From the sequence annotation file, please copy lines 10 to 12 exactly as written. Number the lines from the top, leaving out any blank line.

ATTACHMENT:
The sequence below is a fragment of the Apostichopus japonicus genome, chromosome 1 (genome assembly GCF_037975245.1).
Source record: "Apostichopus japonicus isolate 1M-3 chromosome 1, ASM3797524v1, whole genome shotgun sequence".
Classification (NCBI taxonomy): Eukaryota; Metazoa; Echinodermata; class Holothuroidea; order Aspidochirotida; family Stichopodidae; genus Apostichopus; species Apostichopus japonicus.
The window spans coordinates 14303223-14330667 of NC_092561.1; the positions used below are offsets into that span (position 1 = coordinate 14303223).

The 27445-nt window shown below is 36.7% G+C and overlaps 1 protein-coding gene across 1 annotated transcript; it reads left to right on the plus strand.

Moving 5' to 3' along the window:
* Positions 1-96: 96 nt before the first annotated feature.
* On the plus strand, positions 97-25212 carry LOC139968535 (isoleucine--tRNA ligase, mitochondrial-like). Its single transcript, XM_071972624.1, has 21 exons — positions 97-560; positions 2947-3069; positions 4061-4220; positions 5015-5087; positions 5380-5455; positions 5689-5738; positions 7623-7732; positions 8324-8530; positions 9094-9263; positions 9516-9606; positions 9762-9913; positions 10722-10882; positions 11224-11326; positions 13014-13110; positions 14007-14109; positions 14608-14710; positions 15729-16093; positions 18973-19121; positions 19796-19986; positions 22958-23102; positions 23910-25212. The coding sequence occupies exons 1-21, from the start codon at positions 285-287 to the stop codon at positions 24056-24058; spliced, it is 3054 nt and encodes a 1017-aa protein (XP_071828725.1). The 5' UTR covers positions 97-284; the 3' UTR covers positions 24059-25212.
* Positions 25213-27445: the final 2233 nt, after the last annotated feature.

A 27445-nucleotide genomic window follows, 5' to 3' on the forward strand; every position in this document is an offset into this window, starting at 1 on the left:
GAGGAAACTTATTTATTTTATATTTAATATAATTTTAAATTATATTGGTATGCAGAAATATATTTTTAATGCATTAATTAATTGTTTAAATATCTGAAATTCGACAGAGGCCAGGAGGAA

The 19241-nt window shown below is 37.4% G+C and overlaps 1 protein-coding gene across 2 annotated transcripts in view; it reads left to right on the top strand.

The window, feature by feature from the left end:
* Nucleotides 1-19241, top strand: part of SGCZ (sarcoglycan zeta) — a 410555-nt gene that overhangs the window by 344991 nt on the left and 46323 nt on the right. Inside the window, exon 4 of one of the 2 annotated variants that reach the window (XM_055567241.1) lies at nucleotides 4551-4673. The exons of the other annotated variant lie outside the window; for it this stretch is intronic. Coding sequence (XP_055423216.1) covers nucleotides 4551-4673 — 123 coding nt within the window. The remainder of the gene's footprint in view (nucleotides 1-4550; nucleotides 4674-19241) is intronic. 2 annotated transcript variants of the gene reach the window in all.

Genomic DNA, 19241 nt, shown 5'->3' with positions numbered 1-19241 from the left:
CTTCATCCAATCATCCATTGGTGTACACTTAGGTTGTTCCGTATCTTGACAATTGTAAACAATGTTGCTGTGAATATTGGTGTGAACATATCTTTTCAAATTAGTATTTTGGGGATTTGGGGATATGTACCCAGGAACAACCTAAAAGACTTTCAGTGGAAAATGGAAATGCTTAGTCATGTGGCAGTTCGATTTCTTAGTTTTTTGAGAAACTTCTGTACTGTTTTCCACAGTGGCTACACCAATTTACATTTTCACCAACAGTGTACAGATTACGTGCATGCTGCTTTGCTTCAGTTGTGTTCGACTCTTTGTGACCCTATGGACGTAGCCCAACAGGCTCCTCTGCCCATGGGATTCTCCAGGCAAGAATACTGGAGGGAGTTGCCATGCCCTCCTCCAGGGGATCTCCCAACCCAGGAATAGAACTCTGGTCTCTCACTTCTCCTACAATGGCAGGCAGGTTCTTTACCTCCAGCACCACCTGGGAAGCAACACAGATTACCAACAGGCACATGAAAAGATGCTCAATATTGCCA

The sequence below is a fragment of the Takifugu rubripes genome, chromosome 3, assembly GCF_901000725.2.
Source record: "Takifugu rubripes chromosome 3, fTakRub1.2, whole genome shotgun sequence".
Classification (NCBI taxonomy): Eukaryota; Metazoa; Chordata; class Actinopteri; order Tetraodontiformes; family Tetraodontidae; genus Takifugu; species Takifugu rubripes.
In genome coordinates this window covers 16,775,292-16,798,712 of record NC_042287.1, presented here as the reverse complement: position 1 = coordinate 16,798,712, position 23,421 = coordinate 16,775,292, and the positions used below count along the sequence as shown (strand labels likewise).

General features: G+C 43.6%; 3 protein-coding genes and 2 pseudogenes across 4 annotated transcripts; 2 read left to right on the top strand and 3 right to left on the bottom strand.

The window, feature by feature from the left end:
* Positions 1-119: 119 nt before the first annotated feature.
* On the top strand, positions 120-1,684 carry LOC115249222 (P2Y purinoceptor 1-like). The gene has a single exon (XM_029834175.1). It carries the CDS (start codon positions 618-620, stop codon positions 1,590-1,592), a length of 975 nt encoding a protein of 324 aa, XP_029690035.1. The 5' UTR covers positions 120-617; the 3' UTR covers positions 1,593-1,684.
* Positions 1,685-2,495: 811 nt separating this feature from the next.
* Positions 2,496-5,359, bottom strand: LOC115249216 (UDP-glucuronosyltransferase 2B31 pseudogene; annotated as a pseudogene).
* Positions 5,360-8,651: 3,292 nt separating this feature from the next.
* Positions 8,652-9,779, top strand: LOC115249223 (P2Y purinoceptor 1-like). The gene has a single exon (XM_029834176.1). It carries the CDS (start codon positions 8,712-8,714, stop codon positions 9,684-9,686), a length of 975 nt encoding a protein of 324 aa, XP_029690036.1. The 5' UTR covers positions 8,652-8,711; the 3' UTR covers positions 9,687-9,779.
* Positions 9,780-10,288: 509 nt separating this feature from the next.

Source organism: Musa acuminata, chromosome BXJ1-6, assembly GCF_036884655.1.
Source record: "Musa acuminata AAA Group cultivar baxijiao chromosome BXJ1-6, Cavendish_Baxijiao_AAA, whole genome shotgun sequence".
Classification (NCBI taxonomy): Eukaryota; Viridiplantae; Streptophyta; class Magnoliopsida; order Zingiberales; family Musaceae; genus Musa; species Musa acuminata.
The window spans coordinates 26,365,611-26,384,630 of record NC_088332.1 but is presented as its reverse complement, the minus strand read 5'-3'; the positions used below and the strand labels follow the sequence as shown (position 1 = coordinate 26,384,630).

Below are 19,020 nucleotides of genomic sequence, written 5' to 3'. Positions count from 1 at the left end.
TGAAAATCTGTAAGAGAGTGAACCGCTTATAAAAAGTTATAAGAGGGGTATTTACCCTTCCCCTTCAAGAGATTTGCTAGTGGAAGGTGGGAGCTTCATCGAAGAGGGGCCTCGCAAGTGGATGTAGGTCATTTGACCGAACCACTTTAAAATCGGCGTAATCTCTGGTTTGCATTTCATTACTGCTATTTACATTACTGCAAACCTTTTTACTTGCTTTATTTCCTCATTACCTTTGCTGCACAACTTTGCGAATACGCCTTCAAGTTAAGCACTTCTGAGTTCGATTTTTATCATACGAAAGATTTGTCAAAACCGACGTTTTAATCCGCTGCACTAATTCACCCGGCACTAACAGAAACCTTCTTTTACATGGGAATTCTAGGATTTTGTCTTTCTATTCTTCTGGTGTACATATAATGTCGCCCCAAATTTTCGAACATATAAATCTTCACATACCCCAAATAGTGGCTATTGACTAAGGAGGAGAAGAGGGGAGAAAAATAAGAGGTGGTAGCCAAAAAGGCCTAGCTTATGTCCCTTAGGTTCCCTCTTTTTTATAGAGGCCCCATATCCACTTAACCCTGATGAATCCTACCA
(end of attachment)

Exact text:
A 27445-nucleotide genomic window follows, 5' to 3' on the forward strand; every position in this document is an offset into this window, starting at 1 on the left:
GAGGAAACTTATTTATTTTATATTTAATATAATTTTAAATTATATTGGTATGCAGAAATATATTTTTAATGCATTAATTAATTGTTTAAATATCTGAAATTCGACAGAGGCCAGGAGGAA

The 19241-nt window shown below is 37.4% G+C and overlaps 1 protein-coding gene across 2 annotated transcripts in view; it reads left to right on the top strand.